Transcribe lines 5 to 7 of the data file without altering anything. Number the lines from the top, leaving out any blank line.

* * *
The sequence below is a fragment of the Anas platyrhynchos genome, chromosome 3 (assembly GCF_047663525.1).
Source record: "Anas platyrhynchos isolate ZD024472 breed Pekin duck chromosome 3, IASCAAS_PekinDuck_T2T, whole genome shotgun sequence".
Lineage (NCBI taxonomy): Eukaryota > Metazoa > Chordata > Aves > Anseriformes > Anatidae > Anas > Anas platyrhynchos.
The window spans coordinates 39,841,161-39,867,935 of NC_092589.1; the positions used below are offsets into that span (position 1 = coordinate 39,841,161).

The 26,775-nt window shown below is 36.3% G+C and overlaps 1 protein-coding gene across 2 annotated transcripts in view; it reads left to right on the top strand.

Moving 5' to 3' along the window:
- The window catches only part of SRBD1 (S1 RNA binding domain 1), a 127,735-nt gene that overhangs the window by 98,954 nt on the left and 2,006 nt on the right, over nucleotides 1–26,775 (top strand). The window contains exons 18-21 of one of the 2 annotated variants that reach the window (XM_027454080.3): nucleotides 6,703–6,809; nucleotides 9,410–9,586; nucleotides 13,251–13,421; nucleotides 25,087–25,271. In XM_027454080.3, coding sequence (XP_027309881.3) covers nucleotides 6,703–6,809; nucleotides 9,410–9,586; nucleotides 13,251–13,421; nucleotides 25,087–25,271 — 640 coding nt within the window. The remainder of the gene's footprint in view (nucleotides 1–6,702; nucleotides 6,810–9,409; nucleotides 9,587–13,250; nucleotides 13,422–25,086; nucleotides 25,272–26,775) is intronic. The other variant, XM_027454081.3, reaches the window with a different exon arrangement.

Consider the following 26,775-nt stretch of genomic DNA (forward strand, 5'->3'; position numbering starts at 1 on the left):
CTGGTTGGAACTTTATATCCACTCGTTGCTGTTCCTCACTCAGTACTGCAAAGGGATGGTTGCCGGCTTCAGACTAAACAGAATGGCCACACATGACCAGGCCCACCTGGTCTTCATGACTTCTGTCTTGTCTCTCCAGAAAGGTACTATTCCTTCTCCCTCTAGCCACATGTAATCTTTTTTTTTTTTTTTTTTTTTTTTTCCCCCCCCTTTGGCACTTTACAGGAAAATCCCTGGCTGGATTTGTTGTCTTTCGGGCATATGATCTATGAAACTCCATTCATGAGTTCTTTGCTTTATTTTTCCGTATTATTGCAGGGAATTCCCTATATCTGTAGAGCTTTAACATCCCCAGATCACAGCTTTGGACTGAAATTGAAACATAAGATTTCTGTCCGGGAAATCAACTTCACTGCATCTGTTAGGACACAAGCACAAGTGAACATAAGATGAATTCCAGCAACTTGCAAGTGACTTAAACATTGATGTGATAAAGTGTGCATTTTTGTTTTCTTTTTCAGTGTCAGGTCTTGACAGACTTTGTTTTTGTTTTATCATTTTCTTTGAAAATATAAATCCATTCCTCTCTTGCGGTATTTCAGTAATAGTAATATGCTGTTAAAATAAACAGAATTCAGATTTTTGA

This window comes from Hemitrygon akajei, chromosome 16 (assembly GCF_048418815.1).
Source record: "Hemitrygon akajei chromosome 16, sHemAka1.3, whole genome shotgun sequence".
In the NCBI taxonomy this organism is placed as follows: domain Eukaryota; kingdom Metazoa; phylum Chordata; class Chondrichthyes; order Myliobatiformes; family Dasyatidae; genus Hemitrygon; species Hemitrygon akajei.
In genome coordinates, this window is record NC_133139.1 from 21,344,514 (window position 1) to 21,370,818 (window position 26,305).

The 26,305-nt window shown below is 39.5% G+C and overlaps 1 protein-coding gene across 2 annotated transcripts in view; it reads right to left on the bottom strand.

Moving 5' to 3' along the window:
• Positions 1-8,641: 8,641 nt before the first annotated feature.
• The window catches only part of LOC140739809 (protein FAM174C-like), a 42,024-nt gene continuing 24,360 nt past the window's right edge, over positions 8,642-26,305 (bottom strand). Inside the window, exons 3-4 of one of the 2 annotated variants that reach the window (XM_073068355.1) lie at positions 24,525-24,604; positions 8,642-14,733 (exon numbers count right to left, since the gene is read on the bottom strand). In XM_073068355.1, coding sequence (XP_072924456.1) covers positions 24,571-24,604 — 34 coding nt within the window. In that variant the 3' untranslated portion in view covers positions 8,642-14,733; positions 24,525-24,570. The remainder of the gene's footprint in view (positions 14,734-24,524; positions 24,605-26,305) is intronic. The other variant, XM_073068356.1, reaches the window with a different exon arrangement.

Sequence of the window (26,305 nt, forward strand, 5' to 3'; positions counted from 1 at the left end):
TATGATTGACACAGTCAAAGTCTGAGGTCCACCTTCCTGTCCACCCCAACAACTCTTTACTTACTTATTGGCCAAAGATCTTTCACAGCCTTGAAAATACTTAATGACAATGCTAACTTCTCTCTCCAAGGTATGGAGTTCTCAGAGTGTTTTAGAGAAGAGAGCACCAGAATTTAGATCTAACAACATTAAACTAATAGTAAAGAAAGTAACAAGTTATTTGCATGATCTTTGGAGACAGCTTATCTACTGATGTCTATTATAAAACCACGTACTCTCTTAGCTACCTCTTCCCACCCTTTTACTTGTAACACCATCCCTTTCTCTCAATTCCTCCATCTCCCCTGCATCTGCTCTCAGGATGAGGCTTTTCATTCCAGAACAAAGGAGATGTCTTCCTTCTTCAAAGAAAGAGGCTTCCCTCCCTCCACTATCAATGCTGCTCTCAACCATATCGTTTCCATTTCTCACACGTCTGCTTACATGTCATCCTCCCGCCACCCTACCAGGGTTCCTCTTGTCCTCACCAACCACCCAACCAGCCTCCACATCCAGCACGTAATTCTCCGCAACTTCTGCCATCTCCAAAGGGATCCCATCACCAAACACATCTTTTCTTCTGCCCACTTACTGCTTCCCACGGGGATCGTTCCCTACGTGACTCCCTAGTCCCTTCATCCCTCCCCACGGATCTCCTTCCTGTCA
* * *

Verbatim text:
The 26,775-nt window shown below is 36.3% G+C and overlaps 1 protein-coding gene across 2 annotated transcripts in view; it reads left to right on the top strand.

Moving 5' to 3' along the window:
- The window catches only part of SRBD1 (S1 RNA binding domain 1), a 127,735-nt gene that overhangs the window by 98,954 nt on the left and 2,006 nt on the right, over nucleotides 1–26,775 (top strand). The window contains exons 18-21 of one of the 2 annotated variants that reach the window (XM_027454080.3): nucleotides 6,703–6,809; nucleotides 9,410–9,586; nucleotides 13,251–13,421; nucleotides 25,087–25,271. In XM_027454080.3, coding sequence (XP_027309881.3) covers nucleotides 6,703–6,809; nucleotides 9,410–9,586; nucleotides 13,251–13,421; nucleotides 25,087–25,271 — 640 coding nt within the window. The remainder of the gene's footprint in view (nucleotides 1–6,702; nucleotides 6,810–9,409; nucleotides 9,587–13,250; nucleotides 13,422–25,086; nucleotides 25,272–26,775) is intronic. The other variant, XM_027454081.3, reaches the window with a different exon arrangement.